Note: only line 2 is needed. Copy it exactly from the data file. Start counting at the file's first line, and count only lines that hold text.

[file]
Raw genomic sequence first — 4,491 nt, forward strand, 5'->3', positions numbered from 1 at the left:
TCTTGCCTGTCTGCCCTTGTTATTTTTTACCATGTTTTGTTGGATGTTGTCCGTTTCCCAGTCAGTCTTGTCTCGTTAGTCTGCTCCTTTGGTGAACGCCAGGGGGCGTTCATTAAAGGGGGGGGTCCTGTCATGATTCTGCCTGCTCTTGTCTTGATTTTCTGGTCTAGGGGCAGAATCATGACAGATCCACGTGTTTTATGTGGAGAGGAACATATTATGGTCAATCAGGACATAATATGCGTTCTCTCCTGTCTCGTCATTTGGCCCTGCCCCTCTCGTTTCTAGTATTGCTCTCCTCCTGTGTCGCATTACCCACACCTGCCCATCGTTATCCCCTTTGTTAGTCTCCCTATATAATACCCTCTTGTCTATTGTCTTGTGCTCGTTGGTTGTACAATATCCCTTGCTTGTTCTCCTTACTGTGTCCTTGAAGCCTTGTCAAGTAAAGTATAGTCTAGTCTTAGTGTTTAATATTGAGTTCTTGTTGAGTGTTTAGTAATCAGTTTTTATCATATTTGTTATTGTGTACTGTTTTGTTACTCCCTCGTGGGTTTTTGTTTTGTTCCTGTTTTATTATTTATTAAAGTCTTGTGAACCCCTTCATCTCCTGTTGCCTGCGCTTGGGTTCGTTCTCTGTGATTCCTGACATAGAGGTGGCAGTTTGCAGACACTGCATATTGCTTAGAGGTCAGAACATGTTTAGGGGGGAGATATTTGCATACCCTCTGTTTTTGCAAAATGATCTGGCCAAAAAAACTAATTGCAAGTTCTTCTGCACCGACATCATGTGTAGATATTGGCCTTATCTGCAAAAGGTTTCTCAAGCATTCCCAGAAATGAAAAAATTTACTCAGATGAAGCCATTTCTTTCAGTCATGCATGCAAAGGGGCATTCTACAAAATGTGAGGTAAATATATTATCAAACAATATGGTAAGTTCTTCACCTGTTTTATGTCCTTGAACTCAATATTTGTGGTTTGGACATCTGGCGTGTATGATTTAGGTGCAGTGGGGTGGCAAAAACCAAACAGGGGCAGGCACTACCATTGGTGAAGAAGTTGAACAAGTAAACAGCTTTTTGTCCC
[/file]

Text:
TCTTGCCTGTCTGCCCTTGTTATTTTTTACCATGTTTTGTTGGATGTTGTCCGTTTCCCAGTCAGTCTTGTCTCGTTAGTCTGCTCCTTTGGTGAACGCCAGGGGGCGTTCATTAAAGGGGGGGGTCCTGTCATGATTCTGCCTGCTCTTGTCTTGATTTTCTGGTCTAGGGGCAGAATCATGACAGATCCACGTGTTTTATGTGGAGAGGAACATATTATGGTCAATCAGGACATAATATGCGTTCTCTCCTGTCTCGTCATTTGGCCCTGCCCCTCTCGTTTCTAGTATTGCTCTCCTCCTGTGTCGCATTACCCACACCTGCCCATCGTTATCCCCTTTGTTAGTCTCCCTATATAATACCCTCTTGTCTATTGTCTTGTGCTCGTTGGTTGTACAATATCCCTTGCTTGTTCTCCTTACTGTGTCCTTGAAGCCTTGTCAAGTAAAGTATAGTCTAGTCTTAGTGTTTAATATTGAGTTCTTGTTGAGTGTTTAGTAATCAGTTTTTATCATATTTGTTATTGTGTACTGTTTTGTTACTCCCTCGTGGGTTTTTGTTTTGTTCCTGTTTTATTATTTATTAAAGTCTTGTGAACCCCTTCATCTCCTGTTGCCTGCGCTTGGGTTCGTTCTCTGTGATTCCTGACATAGAGGTGGCAGTTTGCAGACACTGCATATTGCTTAGAGGTCAGAACATGTTTAGGGGGGAGATATTTGCATACCCTCTGTTTTTGCAAAATGATCTGGCCAAAAAAACTAATTGCAAGTTCTTCTGCACCGACATCATGTGTAGATATTGGCCTTATCTGCAAAAGGTTTCTCAAGCATTCCCAGAAATGAAAAAATTTACTCAGATGAAGCCATTTCTTTCAGTCATGCATGCAAAGGGGCATTCTACAAAATGTGAGGTAAATATATTATCAAACAATATGGTAAGTTCTTCACCTGTTTTATGTCCTTGAACTCAATATTTGTGGTTTGGACATCTGGCGTGTATGATTTAGGTGCAGTGGGGTGGCAAAAACCAAACAGGGGCAGGCACTACCATTGGTGAAGAAGTTGAACAAGTAAACAGCTTTTTGTCCC